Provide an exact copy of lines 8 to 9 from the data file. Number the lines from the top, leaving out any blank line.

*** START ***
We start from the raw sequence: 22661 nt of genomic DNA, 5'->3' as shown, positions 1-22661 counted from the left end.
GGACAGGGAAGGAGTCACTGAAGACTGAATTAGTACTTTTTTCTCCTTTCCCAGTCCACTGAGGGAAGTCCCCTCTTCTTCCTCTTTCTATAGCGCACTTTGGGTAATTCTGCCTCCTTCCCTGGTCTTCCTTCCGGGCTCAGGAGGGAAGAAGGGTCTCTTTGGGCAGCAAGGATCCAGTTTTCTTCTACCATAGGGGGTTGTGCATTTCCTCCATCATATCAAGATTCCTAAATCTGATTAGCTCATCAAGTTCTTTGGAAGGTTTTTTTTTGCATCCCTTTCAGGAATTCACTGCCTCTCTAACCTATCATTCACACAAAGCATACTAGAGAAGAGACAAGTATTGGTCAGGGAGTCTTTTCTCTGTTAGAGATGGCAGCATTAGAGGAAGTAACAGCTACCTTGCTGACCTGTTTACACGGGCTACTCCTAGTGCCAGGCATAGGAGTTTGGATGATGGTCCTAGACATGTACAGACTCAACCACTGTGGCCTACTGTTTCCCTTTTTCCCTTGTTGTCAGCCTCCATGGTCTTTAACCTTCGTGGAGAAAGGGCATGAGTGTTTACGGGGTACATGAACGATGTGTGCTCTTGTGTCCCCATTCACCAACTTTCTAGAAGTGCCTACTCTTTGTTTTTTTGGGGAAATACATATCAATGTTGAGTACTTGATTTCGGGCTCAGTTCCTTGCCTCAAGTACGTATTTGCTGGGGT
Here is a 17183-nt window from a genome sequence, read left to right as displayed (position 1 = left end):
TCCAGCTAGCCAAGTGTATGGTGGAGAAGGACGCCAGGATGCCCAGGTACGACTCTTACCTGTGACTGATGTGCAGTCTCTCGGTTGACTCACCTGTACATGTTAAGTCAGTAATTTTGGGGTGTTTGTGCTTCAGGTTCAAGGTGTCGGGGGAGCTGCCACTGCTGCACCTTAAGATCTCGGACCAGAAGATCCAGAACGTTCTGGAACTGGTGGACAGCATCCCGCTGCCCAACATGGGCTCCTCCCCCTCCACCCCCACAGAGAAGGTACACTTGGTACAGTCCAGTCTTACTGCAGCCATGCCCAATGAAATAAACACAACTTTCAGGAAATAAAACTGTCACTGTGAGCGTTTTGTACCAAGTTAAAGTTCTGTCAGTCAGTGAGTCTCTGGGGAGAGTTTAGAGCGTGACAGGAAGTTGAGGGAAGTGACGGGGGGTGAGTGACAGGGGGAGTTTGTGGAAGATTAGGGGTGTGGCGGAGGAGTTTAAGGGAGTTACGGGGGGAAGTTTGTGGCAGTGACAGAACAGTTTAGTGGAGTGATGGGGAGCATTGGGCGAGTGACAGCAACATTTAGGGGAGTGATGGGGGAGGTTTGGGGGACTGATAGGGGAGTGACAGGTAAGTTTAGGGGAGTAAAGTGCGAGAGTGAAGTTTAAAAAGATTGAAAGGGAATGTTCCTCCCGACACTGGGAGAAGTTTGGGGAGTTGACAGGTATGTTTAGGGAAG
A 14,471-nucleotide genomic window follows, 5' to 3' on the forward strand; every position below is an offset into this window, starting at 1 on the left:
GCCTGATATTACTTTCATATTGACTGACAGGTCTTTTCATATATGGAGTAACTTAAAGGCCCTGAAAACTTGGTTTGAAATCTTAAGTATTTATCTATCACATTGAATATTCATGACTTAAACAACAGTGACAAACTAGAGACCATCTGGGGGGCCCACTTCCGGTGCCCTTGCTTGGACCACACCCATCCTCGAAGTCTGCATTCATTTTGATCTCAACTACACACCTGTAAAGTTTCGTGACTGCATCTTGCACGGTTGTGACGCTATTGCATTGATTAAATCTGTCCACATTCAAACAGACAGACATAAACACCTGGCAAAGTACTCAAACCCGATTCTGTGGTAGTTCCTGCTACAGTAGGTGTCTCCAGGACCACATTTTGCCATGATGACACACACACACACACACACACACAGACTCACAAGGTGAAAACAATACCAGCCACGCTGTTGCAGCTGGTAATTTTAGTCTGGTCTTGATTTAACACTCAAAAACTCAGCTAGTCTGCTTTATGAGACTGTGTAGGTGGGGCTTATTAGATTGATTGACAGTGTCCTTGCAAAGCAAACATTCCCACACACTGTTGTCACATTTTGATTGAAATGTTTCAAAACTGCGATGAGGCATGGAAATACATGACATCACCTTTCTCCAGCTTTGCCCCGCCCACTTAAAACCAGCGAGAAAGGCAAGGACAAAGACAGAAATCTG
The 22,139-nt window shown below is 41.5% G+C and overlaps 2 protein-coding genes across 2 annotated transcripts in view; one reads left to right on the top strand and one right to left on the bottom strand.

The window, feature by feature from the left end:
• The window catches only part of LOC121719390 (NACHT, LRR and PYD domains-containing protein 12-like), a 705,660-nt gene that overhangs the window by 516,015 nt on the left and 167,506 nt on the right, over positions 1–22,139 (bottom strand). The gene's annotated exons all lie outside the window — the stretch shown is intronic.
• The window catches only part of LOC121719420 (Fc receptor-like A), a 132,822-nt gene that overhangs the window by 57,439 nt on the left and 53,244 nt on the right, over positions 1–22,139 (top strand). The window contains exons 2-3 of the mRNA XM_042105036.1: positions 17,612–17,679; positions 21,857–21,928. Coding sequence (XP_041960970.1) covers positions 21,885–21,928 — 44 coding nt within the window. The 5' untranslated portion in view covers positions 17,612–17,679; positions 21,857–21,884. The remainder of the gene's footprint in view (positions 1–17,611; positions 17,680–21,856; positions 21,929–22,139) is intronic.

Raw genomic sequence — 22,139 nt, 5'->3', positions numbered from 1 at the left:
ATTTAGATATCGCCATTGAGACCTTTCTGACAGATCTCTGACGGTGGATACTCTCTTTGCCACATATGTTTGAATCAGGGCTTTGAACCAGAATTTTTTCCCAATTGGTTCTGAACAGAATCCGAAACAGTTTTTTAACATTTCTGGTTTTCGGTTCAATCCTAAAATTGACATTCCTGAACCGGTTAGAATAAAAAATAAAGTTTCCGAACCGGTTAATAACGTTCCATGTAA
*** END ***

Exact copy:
The window, feature by feature from the left end:
• The window catches only part of LOC121719390 (NACHT, LRR and PYD domains-containing protein 12-like), a 705,660-nt gene that overhangs the window by 516,015 nt on the left and 167,506 nt on the right, over positions 1–22,139 (bottom strand). The gene's annotated exons all lie outside the window — the stretch shown is intronic.